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Cover for Plum Wine

Plum Wine

Angela Davis-Gardner


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Other Editions of This Title:
Digital Audiobook (3/9/2008)
Hardcover (1/18/2006)


Bottles of homemade plum wine link two worlds, two eras, and two lives through the eyes of Barbara Jefferson, a young American teaching at a Tokyo university. When her surrogate mother, Michi, dies, Barbara inherits an extraordinary gift: a tansu chest filled with bottles of homemade plum wine wrapped in sheets of rice paper covered in elegant calligraphy—one bottle for each of the last twenty years of Michi’s life.

Why did Michi leave her memoirs to Barbara, who cannot read Japanese? Seeking a translator, Barbara turns to an enigmatic pottery artist named Seiji, who will offer her a companionship as tender as it is forbidden. But as the two lovers unravel the mysteries of Michi’s life, a story that draws them through the aftermath of World War II and the hidden world of the hibakusha, Hiroshima survivors, Barbara begins to suspect that Seiji may be hiding the truth about Michi’s past—and a heartbreaking secret of his own.

Praise For Plum Wine

“A mystery that unfolds as beautifully, delicately, and ceremoniously as a lotus blossom. One of the most memorable novels I have read in many years.”—Lee Smith, author of On Agate Hill

“A heartrending story of love and loss...masterful.”—Seattle Times

“Angela Davis-Gardner is a wondrous and generous writer."—Amy Tan

“The story of a powerful and moody love affair between a visiting American schoolteacher and a Japanese potter, a survivor of the Hiroshima bombing. In stark and lovely prose, Davis-Gardner creates a believable excursion into the deep heart of a good young woman.”—Alan Cheuse, NPR’s All Things Considered

Plum Wine is equal parts mystery and romance, an enchantment cast with wise and graceful passion.”—Karen Joy Fowler, author of The Jane Austen Book Club

“A beautiful and moving story, filled with grace, sorrow, sin and redemption.”—Charlotte Observer

“Beautiful, atmospheric.... Davis-Gardner's sensitive, elegant prose paints the furtiveness of forbidden love against the broad canvas of war's lasting effects.”—Cleveland Plain Dealer

Dial Press Trade Paperback, 9780385340830, 352pp.

Publication Date: March 27, 2007

About the Author

Angela Davis-Gardner is the author of the internationally acclaimed novels Felice, Forms of Shelter, and Plum Wine, which was inspired by the time she spent teaching Tsuda College in Tokyo, Japan. An Alumni Distinguished Professor at North Carolina State University in Raleigh, Angela has won nearly thirty awards for writing and teaching. She lives in Raleigh, North Carolina, where she is at work on her next novel.

Conversation Starters from

Discuss the storytelling approach used in Plum Wine. Does it change the reading experience to watch history unfold from the translation of buried papers? Is this narrative approach effective?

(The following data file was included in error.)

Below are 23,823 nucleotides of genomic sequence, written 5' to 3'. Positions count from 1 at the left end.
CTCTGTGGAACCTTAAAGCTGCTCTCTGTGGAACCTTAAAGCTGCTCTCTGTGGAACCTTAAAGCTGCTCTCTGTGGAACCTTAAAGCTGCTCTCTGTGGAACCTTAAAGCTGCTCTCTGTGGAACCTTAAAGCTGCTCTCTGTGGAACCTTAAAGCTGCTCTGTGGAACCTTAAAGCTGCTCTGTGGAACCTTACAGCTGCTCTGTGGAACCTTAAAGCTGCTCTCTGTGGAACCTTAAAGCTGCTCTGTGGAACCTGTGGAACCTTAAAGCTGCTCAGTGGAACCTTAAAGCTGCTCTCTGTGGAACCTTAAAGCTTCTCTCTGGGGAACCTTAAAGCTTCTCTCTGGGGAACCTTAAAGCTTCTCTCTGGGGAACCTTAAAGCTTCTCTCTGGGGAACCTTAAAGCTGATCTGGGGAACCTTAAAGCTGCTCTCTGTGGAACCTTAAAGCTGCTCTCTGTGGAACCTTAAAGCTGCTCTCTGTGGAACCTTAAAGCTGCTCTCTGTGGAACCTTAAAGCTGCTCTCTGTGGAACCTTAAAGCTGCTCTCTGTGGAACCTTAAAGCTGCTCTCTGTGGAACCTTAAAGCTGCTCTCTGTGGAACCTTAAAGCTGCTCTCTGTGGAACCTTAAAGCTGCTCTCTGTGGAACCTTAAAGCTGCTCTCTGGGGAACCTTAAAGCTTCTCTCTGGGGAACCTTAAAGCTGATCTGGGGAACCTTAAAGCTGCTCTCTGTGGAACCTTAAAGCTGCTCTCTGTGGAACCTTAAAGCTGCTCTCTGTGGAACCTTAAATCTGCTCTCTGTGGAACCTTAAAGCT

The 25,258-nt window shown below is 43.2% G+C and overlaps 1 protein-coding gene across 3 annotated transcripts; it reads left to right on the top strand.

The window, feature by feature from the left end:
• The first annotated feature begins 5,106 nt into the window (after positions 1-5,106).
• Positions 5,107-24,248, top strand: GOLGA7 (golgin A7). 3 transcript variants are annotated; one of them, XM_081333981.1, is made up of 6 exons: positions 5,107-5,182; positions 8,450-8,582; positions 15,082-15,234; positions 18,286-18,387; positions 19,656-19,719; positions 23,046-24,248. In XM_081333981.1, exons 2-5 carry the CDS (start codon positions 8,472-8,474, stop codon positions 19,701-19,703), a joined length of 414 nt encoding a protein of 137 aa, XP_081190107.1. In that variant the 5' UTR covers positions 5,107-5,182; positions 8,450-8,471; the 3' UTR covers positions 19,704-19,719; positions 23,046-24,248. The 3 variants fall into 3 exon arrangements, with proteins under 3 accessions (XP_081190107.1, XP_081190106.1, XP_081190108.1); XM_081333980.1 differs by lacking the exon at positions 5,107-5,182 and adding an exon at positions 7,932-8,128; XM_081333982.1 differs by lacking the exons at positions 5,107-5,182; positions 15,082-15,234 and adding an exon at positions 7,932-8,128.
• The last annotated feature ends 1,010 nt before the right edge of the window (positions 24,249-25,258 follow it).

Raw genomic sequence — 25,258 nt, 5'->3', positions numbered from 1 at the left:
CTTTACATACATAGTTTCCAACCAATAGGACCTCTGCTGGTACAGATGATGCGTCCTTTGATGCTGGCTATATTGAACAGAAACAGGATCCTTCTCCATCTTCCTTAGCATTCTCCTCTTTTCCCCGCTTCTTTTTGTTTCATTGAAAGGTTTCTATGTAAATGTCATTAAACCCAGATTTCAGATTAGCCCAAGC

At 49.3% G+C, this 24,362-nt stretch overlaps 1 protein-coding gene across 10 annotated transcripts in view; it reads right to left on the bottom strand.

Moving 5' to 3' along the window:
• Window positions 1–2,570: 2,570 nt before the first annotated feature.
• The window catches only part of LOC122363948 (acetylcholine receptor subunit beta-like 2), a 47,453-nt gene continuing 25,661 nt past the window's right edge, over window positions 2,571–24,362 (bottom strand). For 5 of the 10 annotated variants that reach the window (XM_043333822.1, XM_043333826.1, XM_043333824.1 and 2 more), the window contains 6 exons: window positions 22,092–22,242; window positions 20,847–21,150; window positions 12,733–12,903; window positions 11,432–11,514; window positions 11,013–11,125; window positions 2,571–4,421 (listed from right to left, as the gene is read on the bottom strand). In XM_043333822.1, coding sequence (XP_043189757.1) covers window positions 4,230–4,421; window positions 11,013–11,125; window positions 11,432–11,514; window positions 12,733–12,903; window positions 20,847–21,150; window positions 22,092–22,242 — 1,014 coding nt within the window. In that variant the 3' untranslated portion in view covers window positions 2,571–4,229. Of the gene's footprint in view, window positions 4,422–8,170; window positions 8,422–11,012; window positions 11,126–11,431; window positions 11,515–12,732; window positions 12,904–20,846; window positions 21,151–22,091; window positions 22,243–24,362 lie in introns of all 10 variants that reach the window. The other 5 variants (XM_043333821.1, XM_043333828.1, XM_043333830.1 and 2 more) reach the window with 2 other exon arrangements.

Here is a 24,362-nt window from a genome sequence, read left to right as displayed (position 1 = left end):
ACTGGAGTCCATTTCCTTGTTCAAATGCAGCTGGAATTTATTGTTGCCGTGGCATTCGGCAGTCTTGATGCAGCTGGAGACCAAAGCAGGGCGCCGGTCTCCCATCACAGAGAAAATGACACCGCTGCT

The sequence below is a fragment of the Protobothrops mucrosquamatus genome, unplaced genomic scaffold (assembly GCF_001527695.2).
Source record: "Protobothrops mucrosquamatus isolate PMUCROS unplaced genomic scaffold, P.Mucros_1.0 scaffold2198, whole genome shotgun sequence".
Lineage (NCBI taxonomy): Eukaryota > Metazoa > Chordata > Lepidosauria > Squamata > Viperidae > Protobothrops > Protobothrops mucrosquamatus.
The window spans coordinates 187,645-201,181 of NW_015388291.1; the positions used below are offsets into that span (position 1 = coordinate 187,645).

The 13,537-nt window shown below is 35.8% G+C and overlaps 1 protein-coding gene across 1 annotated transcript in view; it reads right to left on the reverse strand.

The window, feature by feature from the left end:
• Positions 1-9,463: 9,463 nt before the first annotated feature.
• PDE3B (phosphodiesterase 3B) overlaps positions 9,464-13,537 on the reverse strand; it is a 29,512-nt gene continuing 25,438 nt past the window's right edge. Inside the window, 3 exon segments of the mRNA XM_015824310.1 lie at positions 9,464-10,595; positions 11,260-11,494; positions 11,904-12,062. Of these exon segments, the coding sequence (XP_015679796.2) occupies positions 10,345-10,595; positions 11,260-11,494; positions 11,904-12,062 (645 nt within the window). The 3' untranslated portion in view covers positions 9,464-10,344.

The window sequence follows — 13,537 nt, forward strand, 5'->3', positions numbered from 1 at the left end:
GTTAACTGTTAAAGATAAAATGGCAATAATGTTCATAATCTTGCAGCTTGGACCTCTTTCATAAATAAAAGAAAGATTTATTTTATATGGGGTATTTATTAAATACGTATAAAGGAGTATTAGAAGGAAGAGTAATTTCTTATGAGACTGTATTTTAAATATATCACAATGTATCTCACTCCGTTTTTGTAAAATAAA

Discuss the significance of a fox to the Japanese. What is so appealing about the stories about the Fox-Woman? Can Barbara be considered a fox? If so, in what ways?

“It was strange, she thought, how the placement of objects affected them. It was true for people too.” (page 12) Sentiments of alienation engulf Barbara throughout the novel. What makes her feel so different?

How does learning about Michi-San, Seji, and Rie’s Hiroshima experiences affect Barbara? Do their stories further distinguish her or do they make her feel more connected?

Memories from the bombing haunt Seiji and Michi. Describe some of these haunting images. How do these terrible recollections fit into the larger scope of the book?

Barbara is deeply affected by the revelation that Michi, Seiji, and her student Rie are survivors of the atomic bombing. It is even harder for her to understand the devastating psychological effects wrought by war. How do her feelings change after she runs into American officers on a train ride and when she learns of Rie’s side job?

Tradition and heritage are major themes throughout this novel. How are they treated differently by Japanese and American characters? Does the cultural distinction prohibit Barbara from participating in Japanese traditions?

“Hibakusha have become almost a pariah caste in Japan.”(p. 99) Why are Hiroshima survivors, “hibakusha,” tainted? Do you think Seji is correct by saying hibakusha never love?

Michi-san’s fondness for plum trees leads her to name her daughter Ume, which means plum. What does the plum tree symbolize?

Why did Michi leave Barbara her papers? Explain what it means to have “an inheritance of absence.” (p. 179)

How does Rie explain that one’s true valor rises above class? Does this idea of valor above class transcend all cultures? Is this a modern idea or can it be traced throughout history?

Plum Wine portrays the bonds people form under the cruelest of circumstances. Discuss the connections between the characters, their traumas in both past and present, and the wars that they survived.

Barbara realizes that Seiji is leaving out parts of Michi’s writing in his translation. What secret does Barbara uncover? In what ways are Seiji’s actions the result of his cultural perspective? In what ways do they transcend cultural concerns?

Barbara comes to Japan on a personal journey in search of the essence of her mother. Did she accomplish her goal? Why or why not?

We often read about wartime experiences from a male point of view. Based on Plum Wine, how is wartime experience different for a female? As a reader, does this change the way you think about the events and repercussions of World War II?

Discuss the issues relating to motherhood in the novel. Describe Barbara’s relationship with her mother and Michi’s with Ume–and Michi and Barbara’s mother-daughter relationship with each other. Why do you think Michi and Barbara formed this type of bond?